The classic Jack O’Lantern plus powdery mildew resistance. The tall fruits are medium to dark orange and 25-40 lb in weight. The handles are stocky and durable. Vines require about 30 square feet per plant. Matures in 95 days.
Best Disease Resistant Varieties
If you live in an extra rainy or humid climate, you may want to plant a disease-resistant squash variety that is less likely to succumb to mildew.
A gorgeous bright white pumpkin with great powdery mildew resistance. The 5-7 lb fruits are perfect for decorating or carving. About 100 days to mature.
Caring for Pumpkins
When caring for pumpkins in your garden, there are several factors to take into consideration. You need to make sure you pay attention to the needs of this plant, as it can be a little needier than others, depending on your soil type and climate. Let’s take a look at what to expect around soil, water needs, mulches, temperature, and sunlight.
Pumpkins resent being overwater or having “wet feet” by sitting in saturated soils. Pumpkins should get a deep watering about once a week, depending on the amount of rain in your garden.
Keep in mind that pumpkins as well as other squash will often have wilted leaves in the peak daylight even when their soil is moist. This is perfectly normal as long as they appear to perk back up around dusk. Check the soil moisture levels every few days to be sure they are getting plenty of water. Mulch will also help conserve water and give the fruits a dry rot-free surface to grow on.
Speaking of rotting, you should avoid overhead watering pumpkins. Pumpkins thrive best with drip irrigation or soaker hoses. In some regions, such as parts of the U.S. south, pumpkins can be “dry-farmed” with no irrigation because there are plenty of summer rains.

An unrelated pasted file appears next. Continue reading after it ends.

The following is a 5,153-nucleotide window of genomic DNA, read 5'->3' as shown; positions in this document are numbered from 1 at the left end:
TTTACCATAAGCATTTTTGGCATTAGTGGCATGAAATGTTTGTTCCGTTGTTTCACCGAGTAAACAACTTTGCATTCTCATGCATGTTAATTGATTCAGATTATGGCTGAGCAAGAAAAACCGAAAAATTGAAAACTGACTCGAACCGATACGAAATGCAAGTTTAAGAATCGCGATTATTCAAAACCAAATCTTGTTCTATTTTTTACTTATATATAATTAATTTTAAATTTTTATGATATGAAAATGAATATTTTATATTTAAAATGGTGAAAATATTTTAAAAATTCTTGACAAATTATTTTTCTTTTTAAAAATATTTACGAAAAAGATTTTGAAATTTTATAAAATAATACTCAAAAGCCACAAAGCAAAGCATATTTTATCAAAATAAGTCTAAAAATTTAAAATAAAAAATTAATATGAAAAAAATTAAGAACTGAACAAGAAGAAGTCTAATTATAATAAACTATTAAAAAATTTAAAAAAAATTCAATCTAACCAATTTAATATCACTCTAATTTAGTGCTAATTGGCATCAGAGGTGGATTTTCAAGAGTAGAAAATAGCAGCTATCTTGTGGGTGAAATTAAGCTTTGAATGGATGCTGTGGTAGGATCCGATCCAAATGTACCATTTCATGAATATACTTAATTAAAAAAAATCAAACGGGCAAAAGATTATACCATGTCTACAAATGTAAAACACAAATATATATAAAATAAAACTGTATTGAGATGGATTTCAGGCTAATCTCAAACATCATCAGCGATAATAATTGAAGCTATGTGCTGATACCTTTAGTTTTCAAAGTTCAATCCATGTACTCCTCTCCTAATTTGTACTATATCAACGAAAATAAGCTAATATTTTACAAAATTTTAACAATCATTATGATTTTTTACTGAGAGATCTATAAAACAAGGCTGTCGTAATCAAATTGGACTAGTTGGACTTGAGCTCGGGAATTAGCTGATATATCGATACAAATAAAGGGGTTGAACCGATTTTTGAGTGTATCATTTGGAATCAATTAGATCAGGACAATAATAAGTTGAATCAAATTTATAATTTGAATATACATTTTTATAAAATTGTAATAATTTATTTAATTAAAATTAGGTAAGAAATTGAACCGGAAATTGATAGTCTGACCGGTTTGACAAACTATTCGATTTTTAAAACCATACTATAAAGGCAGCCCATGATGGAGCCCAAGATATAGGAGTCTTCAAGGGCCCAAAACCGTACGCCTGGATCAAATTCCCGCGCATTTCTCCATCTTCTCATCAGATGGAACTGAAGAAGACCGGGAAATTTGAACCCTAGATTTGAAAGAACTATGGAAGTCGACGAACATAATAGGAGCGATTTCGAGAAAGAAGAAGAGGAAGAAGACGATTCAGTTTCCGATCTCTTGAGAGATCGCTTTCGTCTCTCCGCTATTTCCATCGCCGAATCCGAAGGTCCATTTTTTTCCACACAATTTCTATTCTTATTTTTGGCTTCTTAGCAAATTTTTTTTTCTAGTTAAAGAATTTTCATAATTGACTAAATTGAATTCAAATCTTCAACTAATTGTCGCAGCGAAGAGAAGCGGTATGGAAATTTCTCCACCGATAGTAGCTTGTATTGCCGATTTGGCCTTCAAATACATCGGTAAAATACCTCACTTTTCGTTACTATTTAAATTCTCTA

Overwatering pumpkins will result in rot and powdery mildew. Cucurbits in general tend to be quite susceptible to powdery mildew. If you live in a moist or humid climate, opt for disease-resistant pumpkin varieties and plant them away from cucumbers, squash, and zucchini to avoid mildew issues. Also, provide plenty of space and aeration to keep fungal pathogens at bay.
Soil and Fertility
Pumpkins are hungry, heavy feeders. Those giant orange fruits have to get their nutrition from somewhere! Pumpkins thrive in gardens rich in organic matter and manure-based compost. They can be amended with an all-purpose organic pumpkin fertilizer at the time of planting. They also appreciate the generous helping of diluted fish and kelp fertilizer every 2-3 weeks during the main growing season.
Mulching with straw or leaves is a great practice for anyone growing pumpkins. Your squash will end up larger, dryer, less dirty, and less susceptible to rot. As a result, the pumpkins will cure and store longer into the winter.
Mulch also suppresses weeds, which is very important for baby pumpkin plants. Once established, the plants shade out weeds quite well on their own. The mulch can also insulate roots in the case of a cold snap.
Like their cucurbit cousins, pumpkins are warm-weather crops that have absolutely no tolerance for frost. They need to be planted 2-3 weeks after the last frost date when the weather has thoroughly settled above 50°F at night.
The ideal temperatures for pumpkin plants are between 70 and 90°F. You can use row cover to protect young pumpkin plants in sudden cold snaps, but they quickly grow too large to feasibly keep under a cover. Planting in mounds or raised beds adds a little bit of extra warmth.
As true southerners, pumpkins love the heat and the sun. They need full sunlight to thrive in your garden. Avoid planting beneath the shade of trees or structures.
As with all plants, pumpkins aren’t immune to pests and diseases. There are many different types of problems you may run into, and each issue typically has a different solution. Let’s take a look at the most common issues you may face in your garden with this plant.